By Guest Contributor Madelyn Hoffman - Green Party of New Jersey's candidate for U.S. Senate
It's never been easy to run as a Green Party candidate in New Jersey. Believe me, I know.
I first ran as a Green as Ralph Nader's Vice Presidential running mate in New Jersey in 1996. I then ran for NJ Governor in 1997 and for the U.S. Congress in 1998, both times as a Green. I put that all behind me for the next 20 years - choosing instead to focus on working as the director of a non-profit peace organization in New Jersey.
When the NJ Globe announced on October 19th that it was sponsoring a debate between Senator Booker and his Republican challenger, Rik Mehta, the full force of NJ's hostility toward the Greens and third parties hit me -- and hit me hard. This long-sought after debate occurred after I and the two other independent candidates for U.S. Senate, Veronica Fernandez (I) and Daniel Burke (LaRouche Independent), combined to circulate a petition signed by hundreds of likely voters requesting a debate featuring all five candidates competing for the U.S. Senate seat. We launched the petition together in mid-September, and followed that up with emails and tweets, about the need for New Jersey to hear from all ballot-qualified candidates for U.S. Senate. We chose the NJ Globe as a possible sponsor after seeing them hold debates for the U.S. Congress in several competitive districts. In early October, I even spoke to David Wildstein of the NJ Globe by phone and argued with him about the need for an all-inclusive debate!
This debate between Booker and Mehta only was scheduled after we independents held our own debate because no media outlet, civic organization or university was stepping forward to sponsor one and we were tired of waiting. (Here's the link to the recorded event.) Both Rik Mehta (R) and Cory Booker (D) were invited -- Mehta received an in-person invitation and Booker was invited at a press conference held in front of his Senator's office in Newark on October 8th. Both declined to participate.
This debate excluding independents was also scheduled just days after a Stockton University poll revealed that 8.1% of those polled indicated that they did not want to vote for the Democrat or the Republican for U.S. Senate. An additional 5% were undecided.
The action on part of David Wildstein of the NJ Globe was unconscionable and a total betrayal of democracy. He took an idea that three independent candidates for U.S. Senate presented to him, co-opted it and then excluded the independents from the organized debate. Who knows if the debate would have happened at all had we not mounted a public campaign calling for one. We expressed great concern that Senator Booker was going to be anointed U.S. Senator for another term without ever having to confront his challengers or allowing his constituents to hold him accountable for his policy choices as Senator.
The actions of the NJ Globe also excluded the two women candidates in the race from the debate, this during the 100th anniversary of the ratification of the 19th amendment to the U.S. Constitution, granting women the right to vote.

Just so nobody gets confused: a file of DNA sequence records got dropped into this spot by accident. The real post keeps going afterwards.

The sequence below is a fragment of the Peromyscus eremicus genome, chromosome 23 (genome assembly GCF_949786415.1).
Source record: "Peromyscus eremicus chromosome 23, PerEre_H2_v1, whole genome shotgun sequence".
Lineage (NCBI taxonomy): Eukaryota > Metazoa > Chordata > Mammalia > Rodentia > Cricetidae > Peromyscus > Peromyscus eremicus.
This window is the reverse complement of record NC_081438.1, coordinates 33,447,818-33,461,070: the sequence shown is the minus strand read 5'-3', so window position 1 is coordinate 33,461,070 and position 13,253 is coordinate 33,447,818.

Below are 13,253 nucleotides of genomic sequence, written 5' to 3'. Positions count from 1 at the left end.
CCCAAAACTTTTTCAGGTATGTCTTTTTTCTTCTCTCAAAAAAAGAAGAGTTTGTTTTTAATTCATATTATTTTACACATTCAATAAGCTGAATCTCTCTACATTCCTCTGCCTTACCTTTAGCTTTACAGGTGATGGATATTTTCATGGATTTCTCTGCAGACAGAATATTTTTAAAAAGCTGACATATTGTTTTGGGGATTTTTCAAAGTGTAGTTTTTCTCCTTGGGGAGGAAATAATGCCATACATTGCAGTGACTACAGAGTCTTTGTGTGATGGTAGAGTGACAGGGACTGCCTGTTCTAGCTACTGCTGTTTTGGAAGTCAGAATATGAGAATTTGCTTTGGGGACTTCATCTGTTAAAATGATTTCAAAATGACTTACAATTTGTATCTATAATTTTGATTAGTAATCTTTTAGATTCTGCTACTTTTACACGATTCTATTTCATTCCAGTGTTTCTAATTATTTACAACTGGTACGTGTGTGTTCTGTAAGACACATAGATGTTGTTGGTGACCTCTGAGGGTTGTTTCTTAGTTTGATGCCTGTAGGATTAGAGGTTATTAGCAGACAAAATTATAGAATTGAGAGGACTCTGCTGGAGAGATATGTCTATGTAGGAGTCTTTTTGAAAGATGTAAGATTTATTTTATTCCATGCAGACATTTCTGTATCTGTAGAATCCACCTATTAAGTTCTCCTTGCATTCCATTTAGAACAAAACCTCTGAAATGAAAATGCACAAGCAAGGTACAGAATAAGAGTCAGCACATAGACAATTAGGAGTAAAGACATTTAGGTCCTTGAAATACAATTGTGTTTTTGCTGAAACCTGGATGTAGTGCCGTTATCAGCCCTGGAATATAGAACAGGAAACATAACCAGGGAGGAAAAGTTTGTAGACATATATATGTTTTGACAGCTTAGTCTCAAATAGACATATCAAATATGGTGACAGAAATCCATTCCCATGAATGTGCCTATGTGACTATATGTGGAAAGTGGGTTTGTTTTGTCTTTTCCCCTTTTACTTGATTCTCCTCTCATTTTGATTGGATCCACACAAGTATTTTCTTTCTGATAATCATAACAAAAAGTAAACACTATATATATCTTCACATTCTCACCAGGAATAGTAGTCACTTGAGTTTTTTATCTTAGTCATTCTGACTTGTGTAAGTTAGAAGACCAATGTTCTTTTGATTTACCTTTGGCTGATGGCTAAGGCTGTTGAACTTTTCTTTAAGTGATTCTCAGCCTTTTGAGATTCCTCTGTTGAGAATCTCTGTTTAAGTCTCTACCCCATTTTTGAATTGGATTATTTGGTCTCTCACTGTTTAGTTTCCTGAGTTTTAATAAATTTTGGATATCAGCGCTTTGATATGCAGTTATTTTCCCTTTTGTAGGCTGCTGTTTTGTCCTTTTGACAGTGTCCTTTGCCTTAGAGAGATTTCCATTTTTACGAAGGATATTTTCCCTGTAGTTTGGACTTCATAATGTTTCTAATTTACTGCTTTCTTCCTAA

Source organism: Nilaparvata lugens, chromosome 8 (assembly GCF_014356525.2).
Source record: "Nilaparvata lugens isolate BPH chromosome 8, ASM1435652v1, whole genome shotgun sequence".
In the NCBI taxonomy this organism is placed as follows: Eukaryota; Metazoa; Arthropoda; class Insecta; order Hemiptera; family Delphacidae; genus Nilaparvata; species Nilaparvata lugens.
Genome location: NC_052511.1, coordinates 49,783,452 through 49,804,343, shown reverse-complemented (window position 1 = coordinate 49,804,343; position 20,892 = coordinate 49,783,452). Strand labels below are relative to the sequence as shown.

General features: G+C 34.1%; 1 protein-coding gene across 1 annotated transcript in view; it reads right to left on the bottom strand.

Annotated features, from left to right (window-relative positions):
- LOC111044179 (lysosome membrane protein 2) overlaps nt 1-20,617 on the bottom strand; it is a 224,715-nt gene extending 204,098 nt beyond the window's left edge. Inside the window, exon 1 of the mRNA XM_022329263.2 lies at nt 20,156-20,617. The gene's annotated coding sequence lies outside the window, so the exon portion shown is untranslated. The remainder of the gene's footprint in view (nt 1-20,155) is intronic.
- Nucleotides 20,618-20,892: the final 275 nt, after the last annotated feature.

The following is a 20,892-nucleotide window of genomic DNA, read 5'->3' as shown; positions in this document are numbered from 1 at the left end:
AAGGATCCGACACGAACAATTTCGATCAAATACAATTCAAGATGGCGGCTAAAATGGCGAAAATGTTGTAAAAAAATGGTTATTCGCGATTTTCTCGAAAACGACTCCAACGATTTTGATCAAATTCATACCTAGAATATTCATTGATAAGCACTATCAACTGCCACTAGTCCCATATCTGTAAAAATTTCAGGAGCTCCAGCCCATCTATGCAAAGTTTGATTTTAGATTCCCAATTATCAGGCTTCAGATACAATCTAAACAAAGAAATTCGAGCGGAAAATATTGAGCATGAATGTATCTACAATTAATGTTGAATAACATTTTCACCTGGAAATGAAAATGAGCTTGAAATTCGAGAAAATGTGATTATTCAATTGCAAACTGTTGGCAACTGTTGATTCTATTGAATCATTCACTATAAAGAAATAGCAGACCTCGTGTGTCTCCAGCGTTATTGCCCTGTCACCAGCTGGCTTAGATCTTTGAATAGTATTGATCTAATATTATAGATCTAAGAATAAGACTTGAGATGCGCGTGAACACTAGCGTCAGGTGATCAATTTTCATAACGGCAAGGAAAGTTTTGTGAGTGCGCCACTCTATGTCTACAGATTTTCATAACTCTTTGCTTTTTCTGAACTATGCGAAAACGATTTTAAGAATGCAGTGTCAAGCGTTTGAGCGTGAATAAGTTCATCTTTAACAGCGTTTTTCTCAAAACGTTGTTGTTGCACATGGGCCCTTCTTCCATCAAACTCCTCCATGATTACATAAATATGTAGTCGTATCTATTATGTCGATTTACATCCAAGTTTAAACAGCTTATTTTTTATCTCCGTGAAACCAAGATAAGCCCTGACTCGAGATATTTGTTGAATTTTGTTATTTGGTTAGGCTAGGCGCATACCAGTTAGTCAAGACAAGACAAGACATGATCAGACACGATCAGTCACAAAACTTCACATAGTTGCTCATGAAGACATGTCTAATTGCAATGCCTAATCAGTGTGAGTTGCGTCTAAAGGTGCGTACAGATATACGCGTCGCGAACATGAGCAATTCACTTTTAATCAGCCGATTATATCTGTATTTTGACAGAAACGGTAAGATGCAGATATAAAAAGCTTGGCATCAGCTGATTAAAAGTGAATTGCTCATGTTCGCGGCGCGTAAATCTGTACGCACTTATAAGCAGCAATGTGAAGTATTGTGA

I guess a betrayal of democracy should be nothing new to David Wildstein after his involvement in the Bridgegate Affair, the one in which then Governor Christie was accused of using the power of his office to unfairly target the Democratic Party mayor of Fort Lee who had not endorsed his campaign for re-election. Wildstein walked away from that scandal scot-free, after throwing his underlings under the bus, but refusing to do the same for his bosses, which included none other than former Governor Chris Christie.
2020 may not be the first time I have run for public office as a Green in New Jersey. However, this is the first time I'm experiencing first hand the hard lessons of NJ politics and understanding how deep the corruption runs. This corruption runs through local, county and state politics and the media that cover it. The presence of corruption limits policy debates and discussion to only a small range of ideas.
Additionally, corruption is not reserved for just one of the mainstream political parties, but it is a mainstay of both the Democratic and Republican Party machine in New Jersey. In fact, there are times when it's impossible to extract one from the other.
The lessons of 2020 convince me more and more of the need for a strong independent party. These lessons make me even prouder to be a Green. The Greens do not accept money from large donors, PACs or SuperPACS, or from corporations. This enables the Greens to maintain a safe distance from the corruption that afflicts many of our elected/public officials, corruption that has created one political machine in this state with two party monikers.
This matters because the people of New Jersey need elected officials whose only obligation it is to enact policies that address the needs of our communities. There is no room for corruption in the efforts for economic and social justice.
By election day, I will have campaigned in every one of New Jersey's 21 counties, despite the pandemic. This campaign has shown me that 2020 has been a year full of rebellion and transformation. If elected U.S. Senator for New Jersey, I'm dedicated to continuing that progress and exposing those who stand in the way because of their focus on self-interest, greed and corruption.
Madelyn Hoffman (Green Party)
is running for election to U.S. Senate
to represent New Jersey.
Editor's Note: Madelyn Hoffman, a seasoned activist, was director of the Grass-Roots Environmental Organization and director of New Jersey Peace Action. She was Ralph Nader’s vice-presidential running mate in New Jersey in 1996. The following year she ran for New Jersey governor as a Green. She also ran as a Green for U.S. Senate in 2018, receiving 25,150 votes, and as of this printing is running for the same seat again in 2020. You can read more about Madelyn's achievements here.